“I can answer the question, but am I bright enough to ask it?”
- James Lee Byars
I’ve been inspired for years by Edge and the quality of discourse offered there. The whole idea behind the site is to gather smart and interesting people and have them ask each other the questions they’re asking themselves.
I’ve always loved this emphasis on questions.
A brilliant voice on questions is the poet Rainer Maria Rilke. He says:
“Have patience with everything unresolved in your heart and try to love the questions themselves as if they were locked rooms or books written in a very foreign language. Don’t search for the answers, which could not be given to you now, because you would not be able to live them. And the point is to live everything. Live the questions now. Perhaps then, someday far in the future, you will gradually, without even noticing it, live your way into the answer.”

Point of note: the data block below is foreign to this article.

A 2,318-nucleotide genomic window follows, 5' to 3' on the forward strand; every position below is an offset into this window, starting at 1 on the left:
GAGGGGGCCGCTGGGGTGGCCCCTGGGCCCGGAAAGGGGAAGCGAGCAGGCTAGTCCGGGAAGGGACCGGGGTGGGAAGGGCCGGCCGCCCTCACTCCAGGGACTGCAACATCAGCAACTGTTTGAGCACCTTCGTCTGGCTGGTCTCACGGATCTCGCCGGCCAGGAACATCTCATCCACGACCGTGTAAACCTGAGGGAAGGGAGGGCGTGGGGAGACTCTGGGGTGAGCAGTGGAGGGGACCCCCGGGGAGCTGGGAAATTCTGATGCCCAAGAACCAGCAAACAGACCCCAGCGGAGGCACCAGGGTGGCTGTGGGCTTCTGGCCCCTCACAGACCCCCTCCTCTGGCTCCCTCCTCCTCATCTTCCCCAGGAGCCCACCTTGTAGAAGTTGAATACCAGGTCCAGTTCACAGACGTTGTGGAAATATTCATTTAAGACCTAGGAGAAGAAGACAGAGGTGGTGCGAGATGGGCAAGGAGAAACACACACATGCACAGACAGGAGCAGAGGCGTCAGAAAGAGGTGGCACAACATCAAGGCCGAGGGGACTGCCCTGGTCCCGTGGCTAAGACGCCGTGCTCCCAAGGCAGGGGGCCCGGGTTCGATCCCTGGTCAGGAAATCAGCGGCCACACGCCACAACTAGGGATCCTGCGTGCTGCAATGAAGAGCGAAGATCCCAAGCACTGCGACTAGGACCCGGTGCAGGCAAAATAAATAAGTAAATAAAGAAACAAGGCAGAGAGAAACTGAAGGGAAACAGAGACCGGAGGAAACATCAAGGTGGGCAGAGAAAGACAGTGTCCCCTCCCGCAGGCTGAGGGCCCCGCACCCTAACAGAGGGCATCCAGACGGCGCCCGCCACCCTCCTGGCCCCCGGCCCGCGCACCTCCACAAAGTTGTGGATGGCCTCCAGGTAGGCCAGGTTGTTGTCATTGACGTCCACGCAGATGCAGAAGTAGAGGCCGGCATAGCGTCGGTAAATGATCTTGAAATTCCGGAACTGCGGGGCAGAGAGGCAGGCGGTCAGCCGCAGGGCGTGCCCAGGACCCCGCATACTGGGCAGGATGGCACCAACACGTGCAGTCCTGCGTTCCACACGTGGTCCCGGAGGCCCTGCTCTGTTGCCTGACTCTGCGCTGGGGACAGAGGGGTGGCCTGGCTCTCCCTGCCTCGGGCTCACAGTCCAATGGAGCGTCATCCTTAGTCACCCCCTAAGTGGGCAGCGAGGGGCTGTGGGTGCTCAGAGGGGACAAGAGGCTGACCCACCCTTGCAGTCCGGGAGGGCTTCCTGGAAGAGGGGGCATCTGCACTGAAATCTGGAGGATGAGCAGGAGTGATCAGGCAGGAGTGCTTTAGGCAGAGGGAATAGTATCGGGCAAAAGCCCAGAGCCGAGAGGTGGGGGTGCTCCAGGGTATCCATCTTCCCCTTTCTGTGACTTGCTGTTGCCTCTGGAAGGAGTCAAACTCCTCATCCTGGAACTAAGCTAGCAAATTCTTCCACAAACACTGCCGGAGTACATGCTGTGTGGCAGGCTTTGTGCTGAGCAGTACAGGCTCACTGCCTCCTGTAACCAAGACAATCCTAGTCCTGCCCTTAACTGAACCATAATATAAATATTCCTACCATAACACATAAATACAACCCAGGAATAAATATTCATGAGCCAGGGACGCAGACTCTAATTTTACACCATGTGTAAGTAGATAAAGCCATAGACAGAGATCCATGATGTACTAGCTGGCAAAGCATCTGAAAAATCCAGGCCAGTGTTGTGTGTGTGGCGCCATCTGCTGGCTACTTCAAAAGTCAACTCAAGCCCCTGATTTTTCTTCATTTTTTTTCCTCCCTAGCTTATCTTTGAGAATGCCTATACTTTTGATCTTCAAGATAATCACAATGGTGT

This seems crucial to me because there is so much we will never understand and if we want to remain open to learning we must recognize our own uncertainties and embrace them.
A good question opens up new worlds. It tunes us into the mystery.
The most important areas of development at any given time in our life can be framed as questions we are living into. Asking the right question can unlock a clearer developmental path.
An example might be: How do I know what to say “no” to? Or conversely, how do I know what to say “yes” to?